Nacerdes malamura is the scientific name for the woodworm.
Yellowish brown, with black dots on the elytra (coreaceous wings).
It has 3 stripes along the entire length of the elytra.
Eggs are laid in damp, decaying wood.
Larvae bore into the wood for about 9 months and then emerge in summer.
The larvae require the wood to be constantly wet so that the fungi break down the wood fibres.
There are two main sources of infestation in buildings – wet structural timbers due to infiltration by rainwater, and wooden parts under reinforced concrete foundations, paths and footpaths.
It should not be forgotten that, historically, wood is the most versatile active material used by man, playing a key role in the development of civilisations: weapons and tools, boats and land transportation, musical instruments and buildings, furniture and paper are some of its many uses. Thus, any human construction, with a relevant patrimonial or artistic nature, may be destroyed or significantly damaged by woodworm.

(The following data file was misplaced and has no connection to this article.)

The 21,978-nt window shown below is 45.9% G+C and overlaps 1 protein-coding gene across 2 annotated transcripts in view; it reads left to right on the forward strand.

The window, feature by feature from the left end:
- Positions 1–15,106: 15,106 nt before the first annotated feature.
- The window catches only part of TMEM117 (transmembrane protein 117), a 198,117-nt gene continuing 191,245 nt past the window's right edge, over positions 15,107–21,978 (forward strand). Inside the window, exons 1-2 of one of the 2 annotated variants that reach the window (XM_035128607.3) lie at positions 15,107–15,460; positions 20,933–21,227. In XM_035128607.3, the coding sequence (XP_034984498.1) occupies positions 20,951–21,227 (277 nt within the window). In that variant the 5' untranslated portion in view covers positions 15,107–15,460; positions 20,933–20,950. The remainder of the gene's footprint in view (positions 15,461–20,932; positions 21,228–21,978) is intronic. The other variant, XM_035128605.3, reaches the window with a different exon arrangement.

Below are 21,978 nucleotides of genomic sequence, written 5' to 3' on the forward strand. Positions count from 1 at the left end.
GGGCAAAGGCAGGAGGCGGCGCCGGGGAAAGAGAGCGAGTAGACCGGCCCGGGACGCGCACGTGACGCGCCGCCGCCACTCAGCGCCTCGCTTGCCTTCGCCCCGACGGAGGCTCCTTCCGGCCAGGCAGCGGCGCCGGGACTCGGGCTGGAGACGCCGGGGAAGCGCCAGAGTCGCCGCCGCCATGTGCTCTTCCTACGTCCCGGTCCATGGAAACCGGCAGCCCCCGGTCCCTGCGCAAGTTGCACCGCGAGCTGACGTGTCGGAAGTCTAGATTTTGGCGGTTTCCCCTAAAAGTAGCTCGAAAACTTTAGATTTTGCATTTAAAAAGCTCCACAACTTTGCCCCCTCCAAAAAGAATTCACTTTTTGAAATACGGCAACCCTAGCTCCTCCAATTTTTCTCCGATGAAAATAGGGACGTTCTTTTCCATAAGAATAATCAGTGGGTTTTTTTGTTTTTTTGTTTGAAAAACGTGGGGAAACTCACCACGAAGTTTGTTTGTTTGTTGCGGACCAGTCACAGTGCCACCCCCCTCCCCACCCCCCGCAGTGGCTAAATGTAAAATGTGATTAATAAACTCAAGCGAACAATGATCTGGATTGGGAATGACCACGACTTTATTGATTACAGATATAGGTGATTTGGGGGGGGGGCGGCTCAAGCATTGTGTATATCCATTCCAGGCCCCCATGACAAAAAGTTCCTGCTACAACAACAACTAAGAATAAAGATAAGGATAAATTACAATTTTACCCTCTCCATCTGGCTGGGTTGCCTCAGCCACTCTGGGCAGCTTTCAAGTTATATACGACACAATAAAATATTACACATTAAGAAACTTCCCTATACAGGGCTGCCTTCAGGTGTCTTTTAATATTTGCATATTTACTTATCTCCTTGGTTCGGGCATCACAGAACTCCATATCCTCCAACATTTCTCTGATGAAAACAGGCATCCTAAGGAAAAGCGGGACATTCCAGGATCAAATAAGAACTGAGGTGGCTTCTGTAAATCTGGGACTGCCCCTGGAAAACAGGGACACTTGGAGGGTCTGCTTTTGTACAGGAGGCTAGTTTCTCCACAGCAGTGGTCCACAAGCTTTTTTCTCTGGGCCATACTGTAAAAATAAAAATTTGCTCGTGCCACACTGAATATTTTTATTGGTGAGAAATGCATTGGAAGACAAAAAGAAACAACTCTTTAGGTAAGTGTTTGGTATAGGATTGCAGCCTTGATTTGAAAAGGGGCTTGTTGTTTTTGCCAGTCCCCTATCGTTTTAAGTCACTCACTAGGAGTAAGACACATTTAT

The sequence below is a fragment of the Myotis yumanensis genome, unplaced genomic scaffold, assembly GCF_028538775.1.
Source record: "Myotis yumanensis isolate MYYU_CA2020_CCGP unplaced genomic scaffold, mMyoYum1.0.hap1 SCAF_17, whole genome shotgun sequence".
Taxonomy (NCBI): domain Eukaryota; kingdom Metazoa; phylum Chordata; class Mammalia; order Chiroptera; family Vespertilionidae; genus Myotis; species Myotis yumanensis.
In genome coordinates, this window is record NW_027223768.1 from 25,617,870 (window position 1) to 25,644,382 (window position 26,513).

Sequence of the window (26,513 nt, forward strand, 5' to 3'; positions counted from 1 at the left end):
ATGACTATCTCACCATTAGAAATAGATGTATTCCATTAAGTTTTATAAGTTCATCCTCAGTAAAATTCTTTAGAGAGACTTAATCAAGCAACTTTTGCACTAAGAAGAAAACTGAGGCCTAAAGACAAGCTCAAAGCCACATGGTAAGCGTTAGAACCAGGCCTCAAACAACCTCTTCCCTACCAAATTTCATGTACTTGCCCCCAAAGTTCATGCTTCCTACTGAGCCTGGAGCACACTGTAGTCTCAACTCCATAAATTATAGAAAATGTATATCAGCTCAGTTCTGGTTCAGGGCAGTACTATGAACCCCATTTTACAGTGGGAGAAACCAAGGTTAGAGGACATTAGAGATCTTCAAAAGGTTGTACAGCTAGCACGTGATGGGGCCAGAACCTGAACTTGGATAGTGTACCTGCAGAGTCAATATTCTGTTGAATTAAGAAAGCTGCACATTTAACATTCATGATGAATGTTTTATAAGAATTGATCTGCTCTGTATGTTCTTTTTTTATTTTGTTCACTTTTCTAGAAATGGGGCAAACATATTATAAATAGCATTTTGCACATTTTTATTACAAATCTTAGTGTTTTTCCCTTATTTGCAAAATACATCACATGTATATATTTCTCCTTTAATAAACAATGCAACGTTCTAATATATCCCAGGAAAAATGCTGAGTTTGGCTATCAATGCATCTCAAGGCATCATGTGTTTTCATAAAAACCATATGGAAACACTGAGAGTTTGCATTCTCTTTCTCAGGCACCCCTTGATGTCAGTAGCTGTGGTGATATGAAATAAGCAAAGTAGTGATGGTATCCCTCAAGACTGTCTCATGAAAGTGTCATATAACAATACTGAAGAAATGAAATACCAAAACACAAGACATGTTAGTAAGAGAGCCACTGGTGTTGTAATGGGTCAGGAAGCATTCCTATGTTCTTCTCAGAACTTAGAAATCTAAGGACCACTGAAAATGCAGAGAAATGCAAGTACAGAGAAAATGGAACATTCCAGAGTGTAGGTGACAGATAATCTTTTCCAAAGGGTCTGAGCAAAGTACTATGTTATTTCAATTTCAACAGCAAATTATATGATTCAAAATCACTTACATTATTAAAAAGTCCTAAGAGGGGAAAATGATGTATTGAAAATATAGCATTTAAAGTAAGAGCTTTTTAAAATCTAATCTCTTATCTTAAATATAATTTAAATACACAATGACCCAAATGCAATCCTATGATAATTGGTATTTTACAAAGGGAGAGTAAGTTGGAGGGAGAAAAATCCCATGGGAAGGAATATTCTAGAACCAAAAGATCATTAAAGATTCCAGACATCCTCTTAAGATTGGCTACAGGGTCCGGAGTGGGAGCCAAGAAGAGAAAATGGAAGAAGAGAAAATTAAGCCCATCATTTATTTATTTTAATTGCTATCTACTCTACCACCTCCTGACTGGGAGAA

The large woodworm (hilotrupes bajulus, L.) is one of the most important xylophages in some southern European countries, including Portugal. In buildings it is often located on the wooden structure of the roof, a location favoured by the microclimate existing there.
The most representative small woodworm in Portugal are: Anobium punctatum, De Geer and Lictus sp. Anobium punctatum is a species of woodworm of great economic value that attacks the building’s wood. The preference of the anobium for old wood explains why the holes made by its larvae are accepted as evidence of the age of the wood; it is rare, in fact, for wood to be attacked by the anobium before 20 years after its cutting. The larvae of the Lichthyidae family, similarly to the Anobidae, feed on wood: Lictus brunneus and Lictus Fabricius are the most representative woodworm of this family.
Limiting our action to the two basic uses of wood – buildings and furniture – it must be clearly understood that wood deteriorates not only with age; woodworm plays a major role in the deterioration of wood used in these two contexts. It is a disadvantage for the owner of a space affected by this pest that the large woodworm often becomes detectable only after it has already caused serious damage to the wood. For this reason, the degree of infestation of a roof, for example, should always be determined by an expert, since some beams may have to be replaced or reinforced due to the decreased resistance caused by the galleries opened by the larvae of the insect.
As the destroying action of these insects can be avoided, the wood preventive and curative treatments are vital. Gas fumigation and immersion in adequate insecticide solutes are examples of the techniques to be used.